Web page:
Note: One reality of teaching at small rural schools is teachers have far more "preps" or subjects to teach in your day. I know teachers at large urban schools who teach only one subject all day.  I teach 6 different science subjects each day. This is what rural teachers do around the country in small counties.

The first semester, from August to Christmas break was marked by teachers stressing over covering all the bases listed above, kids stressing over poor or nonexistent internet, and frequent rolling quarantine absences.   (Again... no county mask mandate)

Quarantines tended to last about 7-10 days and lots of my students were quarantined multiple times.  

These repeated quarantines occurred at other schools in the county also.

A typical situation would be waiting at my classroom door for a Biology class to show up and 3 kids would walk into the room.

"It's just us Mr.P, they all got quarantined."  That was repeated over and over during this school year.


"Hey, Mr. P, they're walking around with the Stick again, get ready for another quarantine."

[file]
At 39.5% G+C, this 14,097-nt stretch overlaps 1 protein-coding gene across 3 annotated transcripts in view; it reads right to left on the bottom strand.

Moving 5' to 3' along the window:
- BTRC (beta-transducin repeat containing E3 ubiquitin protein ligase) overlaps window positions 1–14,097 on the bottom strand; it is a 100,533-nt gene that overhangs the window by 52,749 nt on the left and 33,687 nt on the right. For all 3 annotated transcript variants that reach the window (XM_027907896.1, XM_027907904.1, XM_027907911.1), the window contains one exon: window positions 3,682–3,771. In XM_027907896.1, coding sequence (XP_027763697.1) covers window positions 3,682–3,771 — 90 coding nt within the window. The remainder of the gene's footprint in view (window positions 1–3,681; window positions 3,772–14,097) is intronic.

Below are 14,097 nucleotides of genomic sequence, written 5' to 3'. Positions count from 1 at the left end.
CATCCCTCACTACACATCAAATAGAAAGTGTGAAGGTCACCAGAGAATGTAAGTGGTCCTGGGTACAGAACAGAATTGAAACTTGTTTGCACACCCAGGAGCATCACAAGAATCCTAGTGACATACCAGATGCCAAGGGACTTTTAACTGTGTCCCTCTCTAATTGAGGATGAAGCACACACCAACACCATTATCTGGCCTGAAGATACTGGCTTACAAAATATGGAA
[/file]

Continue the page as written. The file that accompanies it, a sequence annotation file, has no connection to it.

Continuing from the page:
The "Stick" is a 6-foot long stick used to quickly check for the social distancing of desks during contact tracing. This is a necessary, but time-consuming tactic in fighting Covid.

After Christmas break, responding to feedback from the schools, the county changed the plans from three options to two.

1) Full time in the classroom as normal.

2) Full-time online education via a program that is a self-contained program, not reliant on the classroom teacher.

That was a great relief.

Most students chose the classroom option.

Still no change in the mask situation though, so the absences due to quarantine returned.

I did some absentee number crunching just for my classes as the 3rd term ended.

One thing to understand about our school, before we look at the numbers is that Cedar Key School is the smallest true public school in the state of Florida. The town of Cedar Key is a geographically isolated island community.